Can China convince the world to like it?

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Even people who hate America love America. The late Kim Jong Il was obsessed with Hollywood movies; the same left-wing Europeans who call the US an imperialist hegemon sing along to Bob Dylan; terrorists are on Facebook.

The same cannot be said of China. Sure, there is the occasional American dude who studied comparative literature and likes to wear those long Chinese shirts. But China wants its appeal to extend beyond awkward Chinese literature guy. It wants the world to like China.

That includes wooing fellow developing nations. In one major hotspot, Africa, China is putting vast amounts of money and resources toward the goal of improving its image and assuring Africans that its dramatic rise on the world stage is a peaceful one.

Key to all of this is the concept of “soft power.” Coined in the 1990s by American political scientist Joseph Nye, this phrase is often employed by Chinese leaders, including president Xi Jinping. Soft power is basically a force of attraction. It makes everybody else want the very thing that is good for the country wielding it. The United States, for example, wants people to spend money on Hollywood films; it turns out the rest of the world wants to do that, too. America wants people from all over to learn English—hey, so do they.

China wants things, too. It wants other nations to get behind its One Belt, One Road initiative, an epic infrastructure project that would create trade routes across Asia and Europe. It wants companies that have succeeded within China to be able to sell stuff abroad. It wants people to learn Mandarin.

All of that will take some convincing. In Africa, China often comes off as less “attractive” and more “kinda racist.” A “This is Africa” exhibit at one Chinese museum compared Africans to animals. A skit during the widely watched Lunar New Year gala, aired on state TV, featured Chinese actors in blackface, depicting Kenyans.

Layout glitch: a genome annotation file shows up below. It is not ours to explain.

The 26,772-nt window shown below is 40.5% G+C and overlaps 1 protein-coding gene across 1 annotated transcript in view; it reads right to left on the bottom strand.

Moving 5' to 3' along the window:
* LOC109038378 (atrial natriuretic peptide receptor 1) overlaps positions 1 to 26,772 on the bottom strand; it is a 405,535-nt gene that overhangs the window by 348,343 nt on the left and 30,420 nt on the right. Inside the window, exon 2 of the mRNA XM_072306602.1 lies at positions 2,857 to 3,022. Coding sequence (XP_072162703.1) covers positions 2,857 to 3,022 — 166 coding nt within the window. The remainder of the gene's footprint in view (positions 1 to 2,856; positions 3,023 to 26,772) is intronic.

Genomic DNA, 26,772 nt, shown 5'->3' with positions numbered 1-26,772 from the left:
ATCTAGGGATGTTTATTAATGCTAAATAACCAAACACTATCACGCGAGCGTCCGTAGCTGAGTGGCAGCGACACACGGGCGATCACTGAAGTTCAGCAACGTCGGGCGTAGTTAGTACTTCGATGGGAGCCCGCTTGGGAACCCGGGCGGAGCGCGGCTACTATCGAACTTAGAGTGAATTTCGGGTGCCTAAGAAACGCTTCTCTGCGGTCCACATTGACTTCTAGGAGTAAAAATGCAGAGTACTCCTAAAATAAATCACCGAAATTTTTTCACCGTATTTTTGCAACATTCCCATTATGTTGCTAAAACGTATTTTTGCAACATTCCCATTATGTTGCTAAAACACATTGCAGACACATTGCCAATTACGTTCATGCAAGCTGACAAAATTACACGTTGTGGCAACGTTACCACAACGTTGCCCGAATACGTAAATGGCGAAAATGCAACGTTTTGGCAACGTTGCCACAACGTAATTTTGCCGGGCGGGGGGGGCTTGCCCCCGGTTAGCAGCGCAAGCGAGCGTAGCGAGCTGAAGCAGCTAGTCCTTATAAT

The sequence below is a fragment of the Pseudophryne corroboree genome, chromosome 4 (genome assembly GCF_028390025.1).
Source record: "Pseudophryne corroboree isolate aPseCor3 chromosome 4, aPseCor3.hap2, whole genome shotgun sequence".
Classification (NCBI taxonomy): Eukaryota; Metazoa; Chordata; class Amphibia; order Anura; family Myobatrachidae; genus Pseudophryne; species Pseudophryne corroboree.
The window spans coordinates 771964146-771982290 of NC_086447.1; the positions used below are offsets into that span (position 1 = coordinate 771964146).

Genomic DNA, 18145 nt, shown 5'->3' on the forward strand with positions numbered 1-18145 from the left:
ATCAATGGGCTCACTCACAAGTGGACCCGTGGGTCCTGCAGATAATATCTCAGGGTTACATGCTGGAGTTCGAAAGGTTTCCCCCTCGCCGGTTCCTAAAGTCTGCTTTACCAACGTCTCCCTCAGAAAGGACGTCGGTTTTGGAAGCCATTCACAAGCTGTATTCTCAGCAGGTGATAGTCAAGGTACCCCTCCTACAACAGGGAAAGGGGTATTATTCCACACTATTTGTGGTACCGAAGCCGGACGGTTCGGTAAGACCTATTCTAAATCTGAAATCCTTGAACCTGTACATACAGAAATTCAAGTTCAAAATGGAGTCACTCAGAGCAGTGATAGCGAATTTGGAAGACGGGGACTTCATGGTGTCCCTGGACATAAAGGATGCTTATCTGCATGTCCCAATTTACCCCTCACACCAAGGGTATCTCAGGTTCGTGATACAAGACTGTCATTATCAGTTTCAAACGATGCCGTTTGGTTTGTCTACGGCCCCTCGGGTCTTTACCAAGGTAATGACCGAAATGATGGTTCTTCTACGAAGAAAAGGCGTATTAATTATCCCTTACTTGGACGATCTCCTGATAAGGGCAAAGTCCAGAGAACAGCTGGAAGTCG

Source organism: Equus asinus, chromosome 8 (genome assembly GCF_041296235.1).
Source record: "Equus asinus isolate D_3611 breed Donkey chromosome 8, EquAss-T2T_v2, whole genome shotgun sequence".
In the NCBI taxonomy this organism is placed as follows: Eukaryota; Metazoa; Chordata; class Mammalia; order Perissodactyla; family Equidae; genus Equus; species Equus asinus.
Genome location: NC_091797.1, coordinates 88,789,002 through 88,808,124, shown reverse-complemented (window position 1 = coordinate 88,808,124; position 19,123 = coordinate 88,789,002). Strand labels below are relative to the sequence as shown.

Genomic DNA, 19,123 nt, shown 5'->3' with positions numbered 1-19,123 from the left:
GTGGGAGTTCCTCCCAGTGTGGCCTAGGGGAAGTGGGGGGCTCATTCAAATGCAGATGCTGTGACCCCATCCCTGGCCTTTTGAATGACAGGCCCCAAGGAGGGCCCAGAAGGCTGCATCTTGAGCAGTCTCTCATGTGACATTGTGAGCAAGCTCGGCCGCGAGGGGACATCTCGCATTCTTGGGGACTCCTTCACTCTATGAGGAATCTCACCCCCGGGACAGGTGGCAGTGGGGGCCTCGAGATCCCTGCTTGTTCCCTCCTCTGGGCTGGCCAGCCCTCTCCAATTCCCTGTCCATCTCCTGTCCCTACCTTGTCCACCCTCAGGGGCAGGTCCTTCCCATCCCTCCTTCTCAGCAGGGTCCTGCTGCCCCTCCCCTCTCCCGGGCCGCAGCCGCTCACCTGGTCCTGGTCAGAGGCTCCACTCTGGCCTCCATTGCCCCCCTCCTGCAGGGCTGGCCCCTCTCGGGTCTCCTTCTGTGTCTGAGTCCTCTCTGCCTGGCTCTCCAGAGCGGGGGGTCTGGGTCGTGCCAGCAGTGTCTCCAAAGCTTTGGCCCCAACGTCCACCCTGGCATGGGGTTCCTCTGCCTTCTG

Kenya itself has been the site of serious accusations of racism and discrimination from China. There, a Chinese contractor has been working on an ambitious railway project connecting the country’s two major cities, Nairobi and Mombasa. But a recent, explosive investigation from local media found Kenyans working on the project who claim that they are segregated from their Chinese colleagues, forced to do menial jobs despite their qualifications, and given fewer privileges. The company’s Kenyan workers have since been forced to sign non-disclosure contracts that make it much more difficult to talk to the media (and it did not respond to our requests for comment).

Quartz went to Nairobi. We spoke to a Kenyan who works on the railway, a Chinese national who is trying to improve how his compatriots integrate, and many others. We wanted to find out if China’s soft power is pulling countries in or pushing them away. The answer is complicated, as the video above shows.

We also talked to Eric Kiraithe, Kenya’s government spokesperson, who said the partnership between the two countries “has served us well.” His administration has largely been sold on China, and Kiraithe once controversially told Kenyans to “appreciate” China’s presence and encouraged them to work harder. But, he added, “Kenyans demand to be respected,” especially in their own country.

Quartz News is a weekly series bringing you in-depth reporting from around the world. Each episode investigates one story, breaking down the often unseen economic and technological forces shaping our future.

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